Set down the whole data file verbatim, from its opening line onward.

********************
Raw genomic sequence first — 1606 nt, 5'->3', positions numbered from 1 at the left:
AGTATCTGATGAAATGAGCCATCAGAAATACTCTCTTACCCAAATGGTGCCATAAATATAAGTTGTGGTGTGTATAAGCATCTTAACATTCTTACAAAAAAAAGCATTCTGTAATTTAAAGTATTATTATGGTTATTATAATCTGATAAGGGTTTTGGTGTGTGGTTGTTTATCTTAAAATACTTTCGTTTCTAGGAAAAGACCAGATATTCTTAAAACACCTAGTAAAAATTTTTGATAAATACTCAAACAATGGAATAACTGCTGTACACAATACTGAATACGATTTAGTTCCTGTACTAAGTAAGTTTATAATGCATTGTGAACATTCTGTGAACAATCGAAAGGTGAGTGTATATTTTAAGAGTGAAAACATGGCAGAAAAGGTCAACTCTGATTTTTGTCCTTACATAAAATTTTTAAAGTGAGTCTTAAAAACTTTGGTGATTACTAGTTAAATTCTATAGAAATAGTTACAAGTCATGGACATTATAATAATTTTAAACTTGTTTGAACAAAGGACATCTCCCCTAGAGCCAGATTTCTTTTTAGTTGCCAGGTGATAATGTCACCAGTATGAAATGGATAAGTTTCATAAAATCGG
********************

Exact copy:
Raw genomic sequence first — 1606 nt, 5'->3', positions numbered from 1 at the left:
AGTATCTGATGAAATGAGCCATCAGAAATACTCTCTTACCCAAATGGTGCCATAAATATAAGTTGTGGTGTGTATAAGCATCTTAACATTCTTACAAAAAAAAGCATTCTGTAATTTAAAGTATTATTATGGTTATTATAATCTGATAAGGGTTTTGGTGTGTGGTTGTTTATCTTAAAATACTTTCGTTTCTAGGAAAAGACCAGATATTCTTAAAACACCTAGTAAAAATTTTTGATAAATACTCAAACAATGGAATAACTGCTGTACACAATACTGAATACGATTTAGTTCCTGTACTAAGTAAGTTTATAATGCATTGTGAACATTCTGTGAACAATCGAAAGGTGAGTGTATATTTTAAGAGTGAAAACATGGCAGAAAAGGTCAACTCTGATTTTTGTCCTTACATAAAATTTTTAAAGTGAGTCTTAAAAACTTTGGTGATTACTAGTTAAATTCTATAGAAATAGTTACAAGTCATGGACATTATAATAATTTTAAACTTGTTTGAACAAAGGACATCTCCCCTAGAGCCAGATTTCTTTTTAGTTGCCAGGTGATAATGTCACCAGTATGAAATGGATAAGTTTCATAAAATCGG